You have taken the Just Write For Kids online/home study course in picture book writing, as have I. What, for you, was of the most value in the course? Would you recommend it to other aspiring writers?
Yes, I would recommend JWFK to aspiring authors. I have a number of books about writing for kids, but there is nothing like a hands-on course led by an experienced teacher like Emma Walton Hamilton. Just Write For Kids was comparable to taking a college writing course. Her program is very comprehensive and good! Each lesson builds upon the previous lesson. I learned so much about ideas, character development, narrative, plot sequencing and finding my voice as a writer. Emma was very present as I worked through each lesson and answered my questions. When I finished I had a completed draft. I have all of my JWFK lessons in a notebook on my desk and I still refer to favorite pages when I begin a new draft.
You’re also active in the Children’s Book Hub and the Children’s Book Hub Facebook Group. Could you share with us briefly what the Hub means in terms of your writing life?
Joining the Hub over a year ago was my first real contact with other authors and aspiring writers. The community is very important to me as it provided such a secure and supportive place for feedback and discussion. We have the benefit of Emma’s monthly expert interviews (webinars) with the top authors, editors, agents, marketing specialists, and publishers in children’s literature. I was thrilled to have access to so much information and wisdom. My favorite webinars are the Q&A sessions with Emma where we get down to the nuts and bolts of writing, character development, strong narratives, developing plots, writing query letters and creating our platforms. I appreciate her preparation and the research she does on our behalf. By the time I attended the SCBWI conference in LA last summer, I felt very prepared for the conference. I already had a great deal of insight into the publishing world and could keep up. Joining the Hub was the best decision I made.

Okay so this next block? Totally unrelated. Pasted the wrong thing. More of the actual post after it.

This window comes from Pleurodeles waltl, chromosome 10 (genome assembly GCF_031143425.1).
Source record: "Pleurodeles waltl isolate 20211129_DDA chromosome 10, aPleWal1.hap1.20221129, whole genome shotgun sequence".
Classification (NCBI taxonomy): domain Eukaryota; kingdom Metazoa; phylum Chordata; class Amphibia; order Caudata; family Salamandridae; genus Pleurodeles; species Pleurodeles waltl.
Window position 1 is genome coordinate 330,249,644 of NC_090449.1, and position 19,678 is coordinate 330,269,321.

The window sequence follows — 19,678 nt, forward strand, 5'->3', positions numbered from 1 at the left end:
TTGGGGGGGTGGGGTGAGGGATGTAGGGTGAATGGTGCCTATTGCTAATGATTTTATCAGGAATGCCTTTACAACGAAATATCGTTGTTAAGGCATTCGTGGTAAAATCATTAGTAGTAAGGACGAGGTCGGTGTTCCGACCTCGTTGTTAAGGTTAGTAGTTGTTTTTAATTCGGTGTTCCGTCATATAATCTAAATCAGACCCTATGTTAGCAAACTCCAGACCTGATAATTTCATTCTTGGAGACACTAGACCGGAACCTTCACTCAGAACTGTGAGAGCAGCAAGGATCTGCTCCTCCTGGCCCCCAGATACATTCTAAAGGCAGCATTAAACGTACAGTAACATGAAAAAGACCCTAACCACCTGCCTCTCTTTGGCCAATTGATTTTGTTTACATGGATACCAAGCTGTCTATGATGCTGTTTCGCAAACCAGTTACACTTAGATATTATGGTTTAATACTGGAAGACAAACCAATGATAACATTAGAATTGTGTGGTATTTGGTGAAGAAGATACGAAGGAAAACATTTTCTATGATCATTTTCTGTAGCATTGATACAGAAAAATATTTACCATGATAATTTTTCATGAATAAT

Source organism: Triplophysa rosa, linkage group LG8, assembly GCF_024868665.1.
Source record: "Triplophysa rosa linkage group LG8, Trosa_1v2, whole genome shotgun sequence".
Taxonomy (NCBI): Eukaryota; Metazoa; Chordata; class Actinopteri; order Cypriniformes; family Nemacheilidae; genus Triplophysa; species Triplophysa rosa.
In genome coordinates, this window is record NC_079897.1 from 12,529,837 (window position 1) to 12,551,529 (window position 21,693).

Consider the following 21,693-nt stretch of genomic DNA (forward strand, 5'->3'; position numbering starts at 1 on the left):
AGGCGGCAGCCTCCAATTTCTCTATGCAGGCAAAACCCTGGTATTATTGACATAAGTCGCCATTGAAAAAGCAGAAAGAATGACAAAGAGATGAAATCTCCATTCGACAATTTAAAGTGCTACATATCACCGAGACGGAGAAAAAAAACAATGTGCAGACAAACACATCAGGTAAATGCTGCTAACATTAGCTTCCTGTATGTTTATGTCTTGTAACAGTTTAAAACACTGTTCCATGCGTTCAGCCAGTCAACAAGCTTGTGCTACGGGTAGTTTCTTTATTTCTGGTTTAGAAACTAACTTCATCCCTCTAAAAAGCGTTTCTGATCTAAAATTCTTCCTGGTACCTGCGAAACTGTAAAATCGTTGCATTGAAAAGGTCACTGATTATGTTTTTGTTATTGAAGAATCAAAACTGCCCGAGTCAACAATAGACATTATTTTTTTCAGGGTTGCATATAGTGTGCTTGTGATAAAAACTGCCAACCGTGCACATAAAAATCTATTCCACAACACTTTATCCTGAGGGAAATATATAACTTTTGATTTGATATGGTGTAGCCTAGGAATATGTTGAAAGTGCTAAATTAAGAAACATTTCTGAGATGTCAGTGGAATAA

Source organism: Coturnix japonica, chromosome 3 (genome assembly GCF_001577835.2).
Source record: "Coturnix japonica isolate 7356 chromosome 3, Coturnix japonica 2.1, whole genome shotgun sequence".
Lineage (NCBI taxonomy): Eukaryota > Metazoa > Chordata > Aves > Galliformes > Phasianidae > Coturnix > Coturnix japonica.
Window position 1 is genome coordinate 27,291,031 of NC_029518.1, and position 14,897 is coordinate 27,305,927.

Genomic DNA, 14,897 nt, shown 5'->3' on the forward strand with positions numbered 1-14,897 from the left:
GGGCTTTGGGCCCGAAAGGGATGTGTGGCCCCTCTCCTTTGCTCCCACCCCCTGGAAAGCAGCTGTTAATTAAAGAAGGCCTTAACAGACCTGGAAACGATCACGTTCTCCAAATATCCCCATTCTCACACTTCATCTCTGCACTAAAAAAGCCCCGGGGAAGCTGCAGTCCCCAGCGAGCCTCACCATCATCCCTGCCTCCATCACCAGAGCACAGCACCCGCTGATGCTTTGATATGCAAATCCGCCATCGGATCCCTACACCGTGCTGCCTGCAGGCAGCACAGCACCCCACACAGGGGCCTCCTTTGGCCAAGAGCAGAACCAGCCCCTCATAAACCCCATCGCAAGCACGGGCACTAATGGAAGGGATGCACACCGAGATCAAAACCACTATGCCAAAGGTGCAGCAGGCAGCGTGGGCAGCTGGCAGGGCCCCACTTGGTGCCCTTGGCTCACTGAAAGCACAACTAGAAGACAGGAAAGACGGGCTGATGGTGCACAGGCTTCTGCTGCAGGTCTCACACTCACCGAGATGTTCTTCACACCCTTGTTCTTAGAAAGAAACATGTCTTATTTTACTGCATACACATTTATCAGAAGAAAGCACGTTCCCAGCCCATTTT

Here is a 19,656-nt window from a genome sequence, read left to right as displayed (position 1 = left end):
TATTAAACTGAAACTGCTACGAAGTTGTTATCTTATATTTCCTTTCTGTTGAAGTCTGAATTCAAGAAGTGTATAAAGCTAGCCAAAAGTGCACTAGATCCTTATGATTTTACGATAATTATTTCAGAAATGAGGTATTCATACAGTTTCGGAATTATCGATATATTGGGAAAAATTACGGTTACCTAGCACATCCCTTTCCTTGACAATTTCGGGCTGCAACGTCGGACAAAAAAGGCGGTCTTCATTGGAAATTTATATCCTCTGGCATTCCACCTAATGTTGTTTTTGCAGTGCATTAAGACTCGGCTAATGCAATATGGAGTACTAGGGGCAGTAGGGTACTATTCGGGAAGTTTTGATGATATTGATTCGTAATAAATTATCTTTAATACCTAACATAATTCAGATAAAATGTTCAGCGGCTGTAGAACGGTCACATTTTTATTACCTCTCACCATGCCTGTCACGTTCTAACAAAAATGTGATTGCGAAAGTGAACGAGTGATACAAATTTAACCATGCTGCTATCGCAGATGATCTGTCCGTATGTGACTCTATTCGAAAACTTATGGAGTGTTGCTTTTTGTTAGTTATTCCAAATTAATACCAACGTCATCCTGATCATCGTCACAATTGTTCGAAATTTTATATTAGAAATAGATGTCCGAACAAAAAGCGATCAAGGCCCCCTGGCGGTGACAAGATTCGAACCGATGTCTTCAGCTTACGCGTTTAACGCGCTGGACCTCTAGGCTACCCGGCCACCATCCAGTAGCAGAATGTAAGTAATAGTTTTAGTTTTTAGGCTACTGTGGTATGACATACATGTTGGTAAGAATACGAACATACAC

You’re a member of SCBWI – what does that provide in your life as a writer?
I had so much fun attending the national SCBWI LA conference last summer, and meeting you, Joanna and Diane. It was a wonderful opportunity to learn from seasoned authors, agents, and publishers. I had fun networking with so many people and making new friendships. And, it was exciting having the chance to have my manuscript and query letters reviewed by top agents and my peers. It is important to be a member, because of the many services SCBWI make available to aspiring writers. Joining SCBWI is the first thing an aspiring author should do.
Everyone is busy these days. I’ve discovered that “Busy” has become a standard answer to the question “How are you?” How do you carve out writing time in the daily demands of your own life?
It’s a balancing act. Two years ago, it was so much easier. I wrote daily with little distraction. Now that we have to focus on building our platforms through social media and self-promotion, I’m finding it more challenging to find my creative writing time. I can write any time of the day. But, I do find that I am most creative late at night. Sometimes, I wish I could turn the clock back a year, when my manuscripts were the center of my universe. I’m finding it important to set boundaries. I know I’m not alone.
Any words of advice or encouragement for other writers?
Only the author advice that has meant the most to me – write what you want to read, write and rewrite, and find your own unique voice as a writer.
Quick and Quirky:
Of all the places in the world, where would you most like to visit and why? I’d like to visit Pondicherry, India, because we adopted our son from an orphanage there.
Favorite food? Salmon with fresh asparagus.
What is your favorite non-book-related way to relax? Meditating, listening to classical music and walking.
If you could spend a day with any fictional character, who would it be? Anne Shirley, “Anne of Green Gables.”
Favorite real-life hero, if any? Mother Teresa